The current condition that one's body is in is as important as one's mood when going into a trip. If one feels tired, sick or injured, these sensations will manifest as amplified versions of the same conditions during the trip which, when combined with the possible body load of the drug, may easily ruin one's mood and therefore the rest of the experience.
Tactile enhancement, which occurs on many psychedelics, can be described as an overall enhancement in the intensity of tactile input alongside of an increase in one's overall awareness of the nerve endings throughout one's body. This effect in particular can make physical injuries more painful while tripping, including any pre-existing back pain. Instead of tripping during a stressful, tired, sick or injured time in your life, one should wait for a more suitable opportunity in order to drastically lower one's chances of having a negative experience.
Choosing an appropriate and safe place to undergo the effects of a psychedelic is extremely important and plays a key factor in determining the outcome of a psychedelic experience. The best place for an inexperienced user is a familiar, safe, and indoor environment that is completely devoid of certain factors which can elicit negative thought patterns in the mind of the user.
- Ensure that one is completely free of responsibilities during the experience and the day after as the simplest of tasks will become incredibly difficult and sometimes stressful under the influence of certain intoxicating substances. One should be relaxing and remaining comfortable, not performing chores or fulfilling their everyday obligations. This includes driving and operating heavy machinery for obvious reasons.
- Avoid people who are irrelevant as they should not be present throughout the duration of the experience. This includes parents who are sleeping in the same house and close friends who are anything but extremely trustworthy and understanding. The mere presence of people (especially if they are sober) can be very anxiety-inducing for many individuals.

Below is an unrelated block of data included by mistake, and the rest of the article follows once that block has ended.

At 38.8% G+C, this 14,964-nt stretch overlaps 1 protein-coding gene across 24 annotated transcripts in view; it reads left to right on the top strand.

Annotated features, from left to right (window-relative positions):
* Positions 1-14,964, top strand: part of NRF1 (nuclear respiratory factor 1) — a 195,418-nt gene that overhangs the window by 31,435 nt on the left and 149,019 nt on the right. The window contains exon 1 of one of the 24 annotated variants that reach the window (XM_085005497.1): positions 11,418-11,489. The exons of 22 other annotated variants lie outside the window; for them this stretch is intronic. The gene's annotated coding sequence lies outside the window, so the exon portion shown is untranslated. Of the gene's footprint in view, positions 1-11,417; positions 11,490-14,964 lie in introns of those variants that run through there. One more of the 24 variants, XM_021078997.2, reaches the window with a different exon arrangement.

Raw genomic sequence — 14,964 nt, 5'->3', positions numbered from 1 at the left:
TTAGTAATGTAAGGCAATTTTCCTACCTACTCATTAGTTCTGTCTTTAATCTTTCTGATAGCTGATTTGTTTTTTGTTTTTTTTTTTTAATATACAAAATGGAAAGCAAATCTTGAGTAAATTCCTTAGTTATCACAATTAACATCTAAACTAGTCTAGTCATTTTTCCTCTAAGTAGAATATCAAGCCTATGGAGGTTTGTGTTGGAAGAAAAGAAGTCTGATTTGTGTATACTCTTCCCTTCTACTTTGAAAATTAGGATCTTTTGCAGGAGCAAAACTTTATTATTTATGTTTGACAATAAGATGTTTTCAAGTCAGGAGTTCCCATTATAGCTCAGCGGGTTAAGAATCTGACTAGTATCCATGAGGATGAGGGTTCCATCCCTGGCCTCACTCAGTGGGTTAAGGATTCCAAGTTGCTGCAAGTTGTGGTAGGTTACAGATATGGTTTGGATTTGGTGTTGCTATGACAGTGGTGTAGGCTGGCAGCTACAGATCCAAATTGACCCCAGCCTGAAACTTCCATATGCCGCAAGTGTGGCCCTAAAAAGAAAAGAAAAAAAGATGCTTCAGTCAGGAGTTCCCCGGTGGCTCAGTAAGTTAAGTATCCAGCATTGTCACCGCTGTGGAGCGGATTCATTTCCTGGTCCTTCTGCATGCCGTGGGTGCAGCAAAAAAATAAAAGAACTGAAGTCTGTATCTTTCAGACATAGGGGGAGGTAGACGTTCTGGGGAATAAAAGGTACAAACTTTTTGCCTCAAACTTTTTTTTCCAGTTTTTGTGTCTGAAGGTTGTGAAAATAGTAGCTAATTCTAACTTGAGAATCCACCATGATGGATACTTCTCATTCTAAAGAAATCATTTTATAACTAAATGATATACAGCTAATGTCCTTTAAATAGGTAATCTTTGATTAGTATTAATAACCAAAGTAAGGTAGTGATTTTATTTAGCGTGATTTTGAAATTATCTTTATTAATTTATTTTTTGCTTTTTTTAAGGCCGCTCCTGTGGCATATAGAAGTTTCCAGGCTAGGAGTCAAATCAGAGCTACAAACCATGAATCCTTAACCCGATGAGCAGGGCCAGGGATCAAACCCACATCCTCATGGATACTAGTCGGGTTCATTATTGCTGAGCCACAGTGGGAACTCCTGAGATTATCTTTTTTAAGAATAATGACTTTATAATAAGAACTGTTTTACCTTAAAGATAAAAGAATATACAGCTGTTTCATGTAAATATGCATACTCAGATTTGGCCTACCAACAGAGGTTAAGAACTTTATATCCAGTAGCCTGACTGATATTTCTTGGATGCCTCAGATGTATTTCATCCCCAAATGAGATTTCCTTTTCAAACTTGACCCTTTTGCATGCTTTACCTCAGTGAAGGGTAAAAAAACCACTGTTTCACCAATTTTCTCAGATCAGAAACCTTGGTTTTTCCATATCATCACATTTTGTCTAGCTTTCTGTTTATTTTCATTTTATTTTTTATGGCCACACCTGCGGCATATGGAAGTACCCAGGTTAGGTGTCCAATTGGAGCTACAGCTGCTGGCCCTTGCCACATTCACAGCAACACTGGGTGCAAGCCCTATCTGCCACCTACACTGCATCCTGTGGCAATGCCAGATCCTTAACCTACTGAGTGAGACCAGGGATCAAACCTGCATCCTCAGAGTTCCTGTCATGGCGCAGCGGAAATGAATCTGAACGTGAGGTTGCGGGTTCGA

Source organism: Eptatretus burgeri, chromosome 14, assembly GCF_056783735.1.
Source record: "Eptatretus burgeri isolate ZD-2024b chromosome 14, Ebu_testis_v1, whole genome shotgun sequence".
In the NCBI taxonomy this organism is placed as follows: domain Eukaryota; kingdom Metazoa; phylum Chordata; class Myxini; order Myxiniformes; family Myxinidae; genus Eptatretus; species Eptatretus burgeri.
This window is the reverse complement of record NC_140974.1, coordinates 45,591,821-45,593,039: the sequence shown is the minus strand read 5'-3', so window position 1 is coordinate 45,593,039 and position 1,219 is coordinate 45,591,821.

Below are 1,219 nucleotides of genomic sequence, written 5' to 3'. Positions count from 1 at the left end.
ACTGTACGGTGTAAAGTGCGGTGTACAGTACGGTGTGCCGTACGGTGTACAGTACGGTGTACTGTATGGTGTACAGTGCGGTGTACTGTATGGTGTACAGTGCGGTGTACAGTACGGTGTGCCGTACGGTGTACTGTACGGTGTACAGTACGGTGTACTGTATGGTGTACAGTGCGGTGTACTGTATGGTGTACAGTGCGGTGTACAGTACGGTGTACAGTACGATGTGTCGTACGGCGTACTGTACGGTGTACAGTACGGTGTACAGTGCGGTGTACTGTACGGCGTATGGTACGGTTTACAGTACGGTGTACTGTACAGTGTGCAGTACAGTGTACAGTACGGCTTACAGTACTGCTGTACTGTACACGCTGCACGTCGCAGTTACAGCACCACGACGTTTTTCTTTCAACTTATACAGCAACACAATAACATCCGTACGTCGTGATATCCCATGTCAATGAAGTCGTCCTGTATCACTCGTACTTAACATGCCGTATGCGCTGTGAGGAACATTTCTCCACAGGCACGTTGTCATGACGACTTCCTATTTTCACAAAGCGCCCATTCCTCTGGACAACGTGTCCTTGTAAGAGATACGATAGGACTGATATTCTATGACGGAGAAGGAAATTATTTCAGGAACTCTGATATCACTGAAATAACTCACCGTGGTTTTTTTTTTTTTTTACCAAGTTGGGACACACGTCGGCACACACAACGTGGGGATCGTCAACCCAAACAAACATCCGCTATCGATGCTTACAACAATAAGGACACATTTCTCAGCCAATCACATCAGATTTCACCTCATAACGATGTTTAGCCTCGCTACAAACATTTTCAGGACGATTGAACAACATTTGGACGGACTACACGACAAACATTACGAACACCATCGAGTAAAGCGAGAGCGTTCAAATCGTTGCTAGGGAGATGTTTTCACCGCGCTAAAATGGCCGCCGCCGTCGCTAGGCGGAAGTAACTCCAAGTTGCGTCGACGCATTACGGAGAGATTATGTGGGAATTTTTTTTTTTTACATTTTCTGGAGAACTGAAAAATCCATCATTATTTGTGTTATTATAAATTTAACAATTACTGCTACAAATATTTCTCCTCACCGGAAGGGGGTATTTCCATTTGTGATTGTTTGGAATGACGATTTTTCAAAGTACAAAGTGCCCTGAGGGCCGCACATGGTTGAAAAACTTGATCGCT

- A sober, responsible, and trustworthy trip sitter is strongly recommended to be present if one is inexperienced with psychedelics or looking to push the boundaries of their experience.
- Avoid potentially dangerous, loud, unfamiliar, cluttered, and/or public environments. The more cluttered and messy one's environment is the more disorganized and negative one's state of mind can become.
- Avoid general bad vibes of any sort. This may seem obvious, but do not watch scary or unpleasant films and do not listen to unpleasant music. If bad vibes are encompassing the experience, they can easily be escaped by quickly changing one's environment. For example, if one is sitting down with the lights off, stand up and put the lights on, change the music, or move to a different area and any negative thought loops can immediately reset to base level.
Once a person has become familiar with their substance of choice and aware of their own limits, it becomes entirely down to them as an individual when it comes to whether or not they would be comfortable tripping in a more recreational environment such as out in nature, social gatherings, parties, raves, parks, museums, etc. The inexperienced, however, should always seek out a safe, comfortable room at home or a friend's house or apartment. This should be with privacy, relaxing music, comfortable seating/bedding, a vomit bucket (in case of nausea) and readily available food/water.